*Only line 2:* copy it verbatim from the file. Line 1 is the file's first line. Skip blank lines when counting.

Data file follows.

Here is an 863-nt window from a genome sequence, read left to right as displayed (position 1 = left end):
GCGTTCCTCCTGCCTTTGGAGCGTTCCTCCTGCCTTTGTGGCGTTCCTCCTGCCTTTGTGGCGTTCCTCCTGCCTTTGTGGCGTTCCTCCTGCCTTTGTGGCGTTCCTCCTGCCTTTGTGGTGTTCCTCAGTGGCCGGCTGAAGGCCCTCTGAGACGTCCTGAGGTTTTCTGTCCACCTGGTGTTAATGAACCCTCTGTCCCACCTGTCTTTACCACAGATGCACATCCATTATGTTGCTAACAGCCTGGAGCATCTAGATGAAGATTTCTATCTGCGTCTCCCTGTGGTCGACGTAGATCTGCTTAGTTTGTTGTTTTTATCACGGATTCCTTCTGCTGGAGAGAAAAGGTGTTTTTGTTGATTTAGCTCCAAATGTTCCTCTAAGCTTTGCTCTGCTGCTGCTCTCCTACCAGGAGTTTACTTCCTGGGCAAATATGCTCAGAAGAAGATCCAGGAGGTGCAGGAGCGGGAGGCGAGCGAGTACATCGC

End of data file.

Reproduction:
GCGTTCCTCCTGCCTTTGGAGCGTTCCTCCTGCCTTTGTGGCGTTCCTCCTGCCTTTGTGGCGTTCCTCCTGCCTTTGTGGCGTTCCTCCTGCCTTTGTGGCGTTCCTCCTGCCTTTGTGGTGTTCCTCAGTGGCCGGCTGAAGGCCCTCTGAGACGTCCTGAGGTTTTCTGTCCACCTGGTGTTAATGAACCCTCTGTCCCACCTGTCTTTACCACAGATGCACATCCATTATGTTGCTAACAGCCTGGAGCATCTAGATGAAGATTTCTATCTGCGTCTCCCTGTGGTCGACGTAGATCTGCTTAGTTTGTTGTTTTTATCACGGATTCCTTCTGCTGGAGAGAAAAGGTGTTTTTGTTGATTTAGCTCCAAATGTTCCTCTAAGCTTTGCTCTGCTGCTGCTCTCCTACCAGGAGTTTACTTCCTGGGCAAATATGCTCAGAAGAAGATCCAGGAGGTGCAGGAGCGGGAGGCGAGCGAGTACATCGC